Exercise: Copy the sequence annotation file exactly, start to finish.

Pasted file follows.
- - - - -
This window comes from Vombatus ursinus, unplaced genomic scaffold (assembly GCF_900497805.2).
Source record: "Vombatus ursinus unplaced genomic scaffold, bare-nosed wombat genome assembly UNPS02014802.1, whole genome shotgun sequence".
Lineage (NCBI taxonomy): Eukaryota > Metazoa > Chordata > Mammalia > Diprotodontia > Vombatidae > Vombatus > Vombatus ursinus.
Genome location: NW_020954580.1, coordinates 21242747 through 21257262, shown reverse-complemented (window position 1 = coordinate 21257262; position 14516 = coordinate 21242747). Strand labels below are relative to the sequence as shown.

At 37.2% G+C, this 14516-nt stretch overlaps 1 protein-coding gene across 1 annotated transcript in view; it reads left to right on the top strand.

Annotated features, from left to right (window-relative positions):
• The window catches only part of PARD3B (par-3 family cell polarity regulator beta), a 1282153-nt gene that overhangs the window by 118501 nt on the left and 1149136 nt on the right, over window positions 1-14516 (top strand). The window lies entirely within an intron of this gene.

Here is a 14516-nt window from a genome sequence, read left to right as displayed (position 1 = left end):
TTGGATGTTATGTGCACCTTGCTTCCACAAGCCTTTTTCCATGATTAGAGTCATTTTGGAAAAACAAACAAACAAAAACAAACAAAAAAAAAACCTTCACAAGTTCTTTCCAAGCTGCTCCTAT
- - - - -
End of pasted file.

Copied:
This window comes from Vombatus ursinus, unplaced genomic scaffold (assembly GCF_900497805.2).
Source record: "Vombatus ursinus unplaced genomic scaffold, bare-nosed wombat genome assembly UNPS02014802.1, whole genome shotgun sequence".
Lineage (NCBI taxonomy): Eukaryota > Metazoa > Chordata > Mammalia > Diprotodontia > Vombatidae > Vombatus > Vombatus ursinus.
Genome location: NW_020954580.1, coordinates 21242747 through 21257262, shown reverse-complemented (window position 1 = coordinate 21257262; position 14516 = coordinate 21242747). Strand labels below are relative to the sequence as shown.

At 37.2% G+C, this 14516-nt stretch overlaps 1 protein-coding gene across 1 annotated transcript in view; it reads left to right on the top strand.

Annotated features, from left to right (window-relative positions):
• The window catches only part of PARD3B (par-3 family cell polarity regulator beta), a 1282153-nt gene that overhangs the window by 118501 nt on the left and 1149136 nt on the right, over window positions 1-14516 (top strand). The window lies entirely within an intron of this gene.

Here is a 14516-nt window from a genome sequence, read left to right as displayed (position 1 = left end):
TTGGATGTTATGTGCACCTTGCTTCCACAAGCCTTTTTCCATGATTAGAGTCATTTTGGAAAAACAAACAAACAAAAACAAACAAAAAAAAAACCTTCACAAGTTCTTTCCAAGCTGCTCCTAT